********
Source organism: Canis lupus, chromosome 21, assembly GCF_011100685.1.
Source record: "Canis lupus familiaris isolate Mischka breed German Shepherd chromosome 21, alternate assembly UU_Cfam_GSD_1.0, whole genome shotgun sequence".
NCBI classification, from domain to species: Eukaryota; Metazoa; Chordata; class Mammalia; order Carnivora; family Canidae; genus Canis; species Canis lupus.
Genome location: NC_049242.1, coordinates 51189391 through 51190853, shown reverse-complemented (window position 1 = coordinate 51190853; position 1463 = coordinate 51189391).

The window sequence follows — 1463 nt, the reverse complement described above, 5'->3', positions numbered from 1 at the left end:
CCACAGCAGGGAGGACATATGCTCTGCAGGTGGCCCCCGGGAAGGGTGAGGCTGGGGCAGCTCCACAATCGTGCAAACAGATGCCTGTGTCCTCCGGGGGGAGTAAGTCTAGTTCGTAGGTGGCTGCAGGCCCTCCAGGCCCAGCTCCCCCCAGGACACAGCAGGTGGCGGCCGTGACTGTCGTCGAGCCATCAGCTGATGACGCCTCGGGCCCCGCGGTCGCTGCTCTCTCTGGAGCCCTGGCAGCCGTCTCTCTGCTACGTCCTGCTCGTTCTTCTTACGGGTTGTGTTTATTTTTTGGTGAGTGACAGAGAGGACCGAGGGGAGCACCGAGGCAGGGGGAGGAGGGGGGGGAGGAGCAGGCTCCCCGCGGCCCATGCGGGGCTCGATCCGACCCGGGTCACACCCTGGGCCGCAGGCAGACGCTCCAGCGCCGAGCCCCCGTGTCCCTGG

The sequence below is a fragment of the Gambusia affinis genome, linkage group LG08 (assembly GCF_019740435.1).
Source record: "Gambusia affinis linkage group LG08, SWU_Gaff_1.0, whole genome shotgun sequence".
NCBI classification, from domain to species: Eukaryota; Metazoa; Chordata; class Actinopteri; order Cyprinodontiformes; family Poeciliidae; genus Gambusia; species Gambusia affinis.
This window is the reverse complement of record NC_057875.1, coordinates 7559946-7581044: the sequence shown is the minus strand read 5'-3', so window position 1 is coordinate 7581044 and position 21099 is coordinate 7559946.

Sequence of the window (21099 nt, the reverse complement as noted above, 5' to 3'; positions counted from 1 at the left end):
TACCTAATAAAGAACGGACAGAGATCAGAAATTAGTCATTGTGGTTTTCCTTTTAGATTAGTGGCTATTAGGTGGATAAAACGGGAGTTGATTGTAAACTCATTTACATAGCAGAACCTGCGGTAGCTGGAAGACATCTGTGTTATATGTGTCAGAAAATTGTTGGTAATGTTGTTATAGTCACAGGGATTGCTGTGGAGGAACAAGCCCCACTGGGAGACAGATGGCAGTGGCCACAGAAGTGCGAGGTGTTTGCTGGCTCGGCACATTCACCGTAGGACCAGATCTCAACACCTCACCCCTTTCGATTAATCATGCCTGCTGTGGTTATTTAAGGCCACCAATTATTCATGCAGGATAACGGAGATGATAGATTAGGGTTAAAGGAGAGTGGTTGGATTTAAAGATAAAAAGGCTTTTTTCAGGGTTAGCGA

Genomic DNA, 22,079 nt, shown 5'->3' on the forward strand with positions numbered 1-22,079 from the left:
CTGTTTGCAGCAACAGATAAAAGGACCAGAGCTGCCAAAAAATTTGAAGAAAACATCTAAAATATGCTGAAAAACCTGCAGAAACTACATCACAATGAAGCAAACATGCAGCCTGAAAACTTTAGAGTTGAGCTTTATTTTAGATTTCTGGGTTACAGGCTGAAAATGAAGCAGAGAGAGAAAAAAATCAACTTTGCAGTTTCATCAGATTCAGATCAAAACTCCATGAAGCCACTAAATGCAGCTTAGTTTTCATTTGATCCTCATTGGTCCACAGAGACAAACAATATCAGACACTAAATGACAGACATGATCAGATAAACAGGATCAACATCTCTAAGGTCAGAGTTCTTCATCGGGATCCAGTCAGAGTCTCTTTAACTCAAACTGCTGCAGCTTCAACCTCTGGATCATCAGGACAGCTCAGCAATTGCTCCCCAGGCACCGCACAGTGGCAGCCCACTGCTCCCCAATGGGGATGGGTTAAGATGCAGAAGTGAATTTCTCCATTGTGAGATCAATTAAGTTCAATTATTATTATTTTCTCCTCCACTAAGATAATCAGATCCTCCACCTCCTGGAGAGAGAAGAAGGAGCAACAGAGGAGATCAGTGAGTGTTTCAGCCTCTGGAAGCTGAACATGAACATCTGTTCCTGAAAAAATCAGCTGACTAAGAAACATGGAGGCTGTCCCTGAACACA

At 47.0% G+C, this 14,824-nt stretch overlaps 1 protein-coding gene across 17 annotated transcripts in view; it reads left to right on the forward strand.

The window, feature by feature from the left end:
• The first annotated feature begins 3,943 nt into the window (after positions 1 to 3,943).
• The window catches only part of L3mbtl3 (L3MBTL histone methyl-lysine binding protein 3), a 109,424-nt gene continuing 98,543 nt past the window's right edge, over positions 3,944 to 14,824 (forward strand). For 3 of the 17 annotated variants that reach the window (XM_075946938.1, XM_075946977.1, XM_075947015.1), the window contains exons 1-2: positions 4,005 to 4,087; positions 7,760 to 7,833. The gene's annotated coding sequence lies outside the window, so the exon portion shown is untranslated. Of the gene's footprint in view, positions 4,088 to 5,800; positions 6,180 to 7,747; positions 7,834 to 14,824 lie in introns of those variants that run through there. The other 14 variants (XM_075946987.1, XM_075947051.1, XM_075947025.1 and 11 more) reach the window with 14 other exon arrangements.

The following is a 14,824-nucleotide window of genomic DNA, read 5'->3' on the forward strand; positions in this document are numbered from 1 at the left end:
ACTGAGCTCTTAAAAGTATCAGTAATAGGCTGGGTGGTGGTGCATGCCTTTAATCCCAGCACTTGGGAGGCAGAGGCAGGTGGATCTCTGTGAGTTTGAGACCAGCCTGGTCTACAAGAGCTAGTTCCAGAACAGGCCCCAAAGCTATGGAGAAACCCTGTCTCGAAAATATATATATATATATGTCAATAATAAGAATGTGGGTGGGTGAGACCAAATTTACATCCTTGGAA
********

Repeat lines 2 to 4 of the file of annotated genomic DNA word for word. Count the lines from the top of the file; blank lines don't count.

Source record: "Canis lupus familiaris isolate Mischka breed German Shepherd chromosome 21, alternate assembly UU_Cfam_GSD_1.0, whole genome shotgun sequence".
NCBI classification, from domain to species: Eukaryota; Metazoa; Chordata; class Mammalia; order Carnivora; family Canidae; genus Canis; species Canis lupus.
Genome location: NC_049242.1, coordinates 51189391 through 51190853, shown reverse-complemented (window position 1 = coordinate 51190853; position 1463 = coordinate 51189391).